1932

Abstract

Surface exposure dating using cosmic-ray-produced nuclides has been applied to determine the age of thousands of landforms produced by alpine glaciers in mountain areas worldwide. These data are potentially an extensive, easily accessible, and globally distributed paleoclimate record. In particular, exposure-dated glacier chronologies are commonly applied to study the dynamics of massive, abrupt climate changes characteristic of the transition between the Last Glacial Maximum and the present interglacial climate. This article reviews developments in exposure dating from the perspective of whether this goal is achievable and concludes that () individual exposure-dated landforms cannot, in general, be associated with millennial-scale climate events at high confidence, but () dating uncertainties appear to be geographically and temporally unbiased, so the data set as a whole can be used to gain valuable insight into regional and global paleoclimate dynamics. Future applications of exposure-age chronologies of glacier change should move away from reliance on individual dated landforms and toward synoptic analysis of the global data set.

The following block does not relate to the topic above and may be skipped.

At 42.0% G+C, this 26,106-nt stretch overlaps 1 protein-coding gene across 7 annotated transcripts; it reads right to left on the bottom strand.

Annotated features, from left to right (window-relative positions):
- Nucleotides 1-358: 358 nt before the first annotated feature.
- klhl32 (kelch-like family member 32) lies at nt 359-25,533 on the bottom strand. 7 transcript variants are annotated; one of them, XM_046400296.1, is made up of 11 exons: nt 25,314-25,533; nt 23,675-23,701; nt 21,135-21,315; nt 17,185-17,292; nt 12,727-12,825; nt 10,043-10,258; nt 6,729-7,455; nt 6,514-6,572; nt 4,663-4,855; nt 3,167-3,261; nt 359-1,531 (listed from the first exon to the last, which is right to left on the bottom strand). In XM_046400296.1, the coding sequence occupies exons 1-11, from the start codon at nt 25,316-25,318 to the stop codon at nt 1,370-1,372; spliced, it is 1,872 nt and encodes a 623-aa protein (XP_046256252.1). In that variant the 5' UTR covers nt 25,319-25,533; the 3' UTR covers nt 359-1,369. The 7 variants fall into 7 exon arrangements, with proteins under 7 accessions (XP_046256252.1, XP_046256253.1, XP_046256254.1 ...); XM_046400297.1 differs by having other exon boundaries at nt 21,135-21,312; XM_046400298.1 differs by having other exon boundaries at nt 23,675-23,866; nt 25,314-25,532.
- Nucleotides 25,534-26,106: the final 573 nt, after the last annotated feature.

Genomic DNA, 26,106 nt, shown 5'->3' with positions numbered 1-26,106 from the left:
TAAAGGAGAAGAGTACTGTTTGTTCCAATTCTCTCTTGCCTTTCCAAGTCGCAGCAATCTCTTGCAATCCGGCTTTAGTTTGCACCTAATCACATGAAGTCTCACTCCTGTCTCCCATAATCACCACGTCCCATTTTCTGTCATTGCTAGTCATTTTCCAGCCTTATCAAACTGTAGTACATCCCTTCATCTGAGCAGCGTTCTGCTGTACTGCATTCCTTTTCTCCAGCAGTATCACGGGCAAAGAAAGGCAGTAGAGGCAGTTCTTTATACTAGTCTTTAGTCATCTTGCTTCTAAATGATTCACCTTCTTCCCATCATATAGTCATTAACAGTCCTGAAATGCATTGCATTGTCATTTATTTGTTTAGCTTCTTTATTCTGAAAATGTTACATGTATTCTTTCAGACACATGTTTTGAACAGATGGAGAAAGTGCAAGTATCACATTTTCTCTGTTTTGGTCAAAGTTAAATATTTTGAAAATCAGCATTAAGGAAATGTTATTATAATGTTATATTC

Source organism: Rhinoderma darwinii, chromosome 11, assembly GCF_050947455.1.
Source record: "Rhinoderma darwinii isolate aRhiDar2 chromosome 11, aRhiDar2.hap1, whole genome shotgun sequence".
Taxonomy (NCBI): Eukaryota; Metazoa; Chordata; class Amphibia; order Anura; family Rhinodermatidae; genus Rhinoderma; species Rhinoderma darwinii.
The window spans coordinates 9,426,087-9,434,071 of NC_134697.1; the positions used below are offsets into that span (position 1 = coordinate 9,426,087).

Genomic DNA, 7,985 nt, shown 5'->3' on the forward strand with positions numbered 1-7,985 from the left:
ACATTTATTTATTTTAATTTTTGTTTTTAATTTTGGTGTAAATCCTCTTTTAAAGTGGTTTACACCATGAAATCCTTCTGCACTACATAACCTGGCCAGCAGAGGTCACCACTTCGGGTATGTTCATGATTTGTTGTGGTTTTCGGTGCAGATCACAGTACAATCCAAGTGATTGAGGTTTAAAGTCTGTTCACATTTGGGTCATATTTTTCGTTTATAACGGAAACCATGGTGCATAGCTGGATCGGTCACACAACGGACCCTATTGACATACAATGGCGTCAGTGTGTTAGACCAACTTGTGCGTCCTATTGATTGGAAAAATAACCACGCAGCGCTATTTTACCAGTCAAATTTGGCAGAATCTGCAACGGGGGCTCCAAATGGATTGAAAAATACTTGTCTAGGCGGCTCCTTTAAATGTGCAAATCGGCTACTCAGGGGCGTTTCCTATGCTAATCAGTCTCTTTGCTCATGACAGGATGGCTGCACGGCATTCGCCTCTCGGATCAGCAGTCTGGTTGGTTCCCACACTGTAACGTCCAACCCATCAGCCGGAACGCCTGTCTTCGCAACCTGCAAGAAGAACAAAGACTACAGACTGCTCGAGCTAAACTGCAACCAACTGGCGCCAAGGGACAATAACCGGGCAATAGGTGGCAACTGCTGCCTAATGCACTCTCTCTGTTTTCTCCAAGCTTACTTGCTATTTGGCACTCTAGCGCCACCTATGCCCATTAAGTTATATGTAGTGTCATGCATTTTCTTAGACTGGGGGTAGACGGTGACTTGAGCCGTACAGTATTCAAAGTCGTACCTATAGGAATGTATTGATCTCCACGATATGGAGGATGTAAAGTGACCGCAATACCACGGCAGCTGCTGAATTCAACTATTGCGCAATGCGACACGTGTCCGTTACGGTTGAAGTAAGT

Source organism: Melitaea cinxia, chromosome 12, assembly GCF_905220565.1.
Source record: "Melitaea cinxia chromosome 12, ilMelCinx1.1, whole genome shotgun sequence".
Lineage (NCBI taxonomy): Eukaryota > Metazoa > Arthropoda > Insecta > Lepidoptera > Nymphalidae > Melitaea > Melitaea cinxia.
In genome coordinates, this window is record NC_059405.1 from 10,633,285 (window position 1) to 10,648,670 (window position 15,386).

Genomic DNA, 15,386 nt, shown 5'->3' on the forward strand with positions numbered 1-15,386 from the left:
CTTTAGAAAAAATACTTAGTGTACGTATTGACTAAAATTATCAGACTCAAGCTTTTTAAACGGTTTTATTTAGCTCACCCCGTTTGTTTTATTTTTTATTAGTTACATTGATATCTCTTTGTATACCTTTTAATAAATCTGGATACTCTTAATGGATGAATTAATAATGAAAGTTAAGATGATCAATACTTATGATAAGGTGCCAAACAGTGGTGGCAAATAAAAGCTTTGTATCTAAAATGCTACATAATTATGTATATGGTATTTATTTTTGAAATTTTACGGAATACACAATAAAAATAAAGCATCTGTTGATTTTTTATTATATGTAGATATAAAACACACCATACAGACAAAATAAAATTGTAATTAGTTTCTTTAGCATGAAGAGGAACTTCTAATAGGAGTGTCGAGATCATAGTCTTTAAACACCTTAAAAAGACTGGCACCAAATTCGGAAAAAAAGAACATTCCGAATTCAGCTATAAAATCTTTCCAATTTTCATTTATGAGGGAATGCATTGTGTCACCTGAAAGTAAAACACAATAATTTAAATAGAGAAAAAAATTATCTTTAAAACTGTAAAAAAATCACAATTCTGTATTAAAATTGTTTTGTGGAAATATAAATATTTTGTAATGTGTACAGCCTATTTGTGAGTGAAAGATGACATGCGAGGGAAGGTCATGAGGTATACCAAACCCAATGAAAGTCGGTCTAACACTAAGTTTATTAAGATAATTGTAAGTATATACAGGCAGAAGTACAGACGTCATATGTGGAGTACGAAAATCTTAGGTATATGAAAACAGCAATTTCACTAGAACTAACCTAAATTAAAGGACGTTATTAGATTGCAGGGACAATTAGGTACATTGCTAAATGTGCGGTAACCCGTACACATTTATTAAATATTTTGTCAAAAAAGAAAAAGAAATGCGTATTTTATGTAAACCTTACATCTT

• ▪   Mountain glaciers worldwide leave a geologic record of their past advances and retreats, which reflect past climate changes.
  • ▪   Geochemical dating methods based on cosmic-ray-produced nuclides have been used to date these deposits at thousands of sites worldwide.
  • ▪   This data set is potentially an extensive, accessible, and globally distributed paleoclimate record.

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2020-05-30
2024-07-20
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